An insurance company and the man who started the Horsethief Canyon Fire south of Jackson, Wyoming have agreed to pay a total of $2.9 million in restitution. The fire started when James G. Anderson Jr., 79, was burning debris in a rusted barrel. Embers that fell through holes in the barrel on September 8, 2012 ignited the fire that burned 3,373 acres.
The settlement stipulates that Mr. Anderson will be responsible for $425,000. Insurance companies State Farm and Mountain West Farm Bureau will pick up the rest, according to the U.S. attorney’s office for Wyoming.
The U.S. Forest Service has billed a 77-year old Wyoming man $6.3 million for causing the Horsethief Canyon Fire that burned 3,373 acres five miles south of Jackson, Wyoming in September, 2012.
Using a Freedom of Information Act Request, the Associated Press obtained a copy of the bill that was sent to James G. Anderson Jr. A breakdown of the charges included $3.6 million for the USFS, $2 million for the Bureau of Land Management, $54,000 for the U.S. Fish and Wildlife Service, $154,000 for the National Park Service, and $252,000 for the state of Wyoming and Teton County. The total suppression costs of the fire was about $9 million.
Investigators determined the fire started from a rusted-out barrel Mr. Anderson was using to burn debris at his son’s home.
The Fern Lake Fire in Rocky Mountain National Park has burned 673 acres but received some rain and snow on Saturday. The fire is being managed by a National Incident Management Organization (NIMO) team.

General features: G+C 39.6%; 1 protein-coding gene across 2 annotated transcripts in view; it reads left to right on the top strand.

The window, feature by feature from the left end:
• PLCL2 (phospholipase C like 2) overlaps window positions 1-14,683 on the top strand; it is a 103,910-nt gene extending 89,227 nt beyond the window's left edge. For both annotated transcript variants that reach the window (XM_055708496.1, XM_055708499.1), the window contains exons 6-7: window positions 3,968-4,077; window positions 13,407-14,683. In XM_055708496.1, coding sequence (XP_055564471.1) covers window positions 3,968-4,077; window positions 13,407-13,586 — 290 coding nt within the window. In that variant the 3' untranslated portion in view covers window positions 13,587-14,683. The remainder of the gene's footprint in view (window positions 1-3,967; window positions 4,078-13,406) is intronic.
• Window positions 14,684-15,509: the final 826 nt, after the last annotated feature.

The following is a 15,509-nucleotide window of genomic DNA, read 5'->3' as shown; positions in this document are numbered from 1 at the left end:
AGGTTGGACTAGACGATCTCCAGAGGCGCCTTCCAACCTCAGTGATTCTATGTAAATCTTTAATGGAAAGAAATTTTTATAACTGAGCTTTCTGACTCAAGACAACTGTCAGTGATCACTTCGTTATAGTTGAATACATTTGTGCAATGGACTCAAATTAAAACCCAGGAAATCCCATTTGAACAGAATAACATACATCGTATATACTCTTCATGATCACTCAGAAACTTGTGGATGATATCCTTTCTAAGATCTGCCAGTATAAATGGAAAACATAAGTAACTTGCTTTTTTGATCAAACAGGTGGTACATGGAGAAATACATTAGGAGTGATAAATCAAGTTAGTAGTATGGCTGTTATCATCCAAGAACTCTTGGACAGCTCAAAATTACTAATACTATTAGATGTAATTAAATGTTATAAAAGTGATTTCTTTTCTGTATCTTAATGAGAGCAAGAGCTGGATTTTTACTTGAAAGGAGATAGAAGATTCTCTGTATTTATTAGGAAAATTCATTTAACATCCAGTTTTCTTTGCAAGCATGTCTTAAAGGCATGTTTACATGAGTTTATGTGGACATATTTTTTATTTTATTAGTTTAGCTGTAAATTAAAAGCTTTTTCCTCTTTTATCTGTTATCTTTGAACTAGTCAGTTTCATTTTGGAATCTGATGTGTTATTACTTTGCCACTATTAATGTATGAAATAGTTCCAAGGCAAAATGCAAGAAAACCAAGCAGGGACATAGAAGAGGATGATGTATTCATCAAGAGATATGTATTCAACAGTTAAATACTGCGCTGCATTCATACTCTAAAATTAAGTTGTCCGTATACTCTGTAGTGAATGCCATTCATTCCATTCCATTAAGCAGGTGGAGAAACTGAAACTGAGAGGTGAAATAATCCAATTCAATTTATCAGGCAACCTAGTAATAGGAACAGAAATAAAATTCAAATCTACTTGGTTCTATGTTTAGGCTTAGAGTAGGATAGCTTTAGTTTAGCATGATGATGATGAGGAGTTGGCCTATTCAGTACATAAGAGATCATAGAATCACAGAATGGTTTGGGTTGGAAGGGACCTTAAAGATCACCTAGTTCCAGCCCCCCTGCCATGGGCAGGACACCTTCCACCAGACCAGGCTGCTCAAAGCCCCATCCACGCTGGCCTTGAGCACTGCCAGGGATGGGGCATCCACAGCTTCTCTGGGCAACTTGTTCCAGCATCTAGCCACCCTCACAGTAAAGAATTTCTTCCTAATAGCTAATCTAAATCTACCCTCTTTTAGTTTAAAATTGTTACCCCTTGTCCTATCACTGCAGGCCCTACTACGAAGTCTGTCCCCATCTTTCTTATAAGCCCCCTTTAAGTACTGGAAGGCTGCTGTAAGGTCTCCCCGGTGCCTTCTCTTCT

Some people prayed that the Horsethief Canyon fire would burn down the city of Jackson, Wyoming last month.
Firefighters generally don’t have an opportunity to read newspapers while they are working on a fire unless an Information Officer posts them on a bulletin board at the Incident Command Post. But firefighters on the Horsethief Canyon Fire just south of Jackson, Wyoming would have been intrigued, at least, if they knew that a writer for a local paper, the JH Weekly, wrote that they did not need baked goods or food, but:
Dropping by the command center … with a six pack would probably not be discouraged by most of the Pulaski swingers.
While the “Pulaski swingers” might enjoy a brew at the end of a shift, the fire has rules against alcohol in fire camp. We asked Nan Stinson, a spokesperson for the fire if they had received any donations of beer, and she said she thought at least one person had shown up with some beer but they were turned away.
The fire has not spread much in recent days, but there is a Red Flag Warning in effect for today. The weather forecast predicts west winds at 14 mph with gusts up to 20, temperature of 80, and a relative humidity of 14% Saturday afternoon.
The fire has burned 3,353 acres and is 41 percent contained. The resources assigned include 9 helicopters, 16 hand crews, 43 engines, and 3 dozers.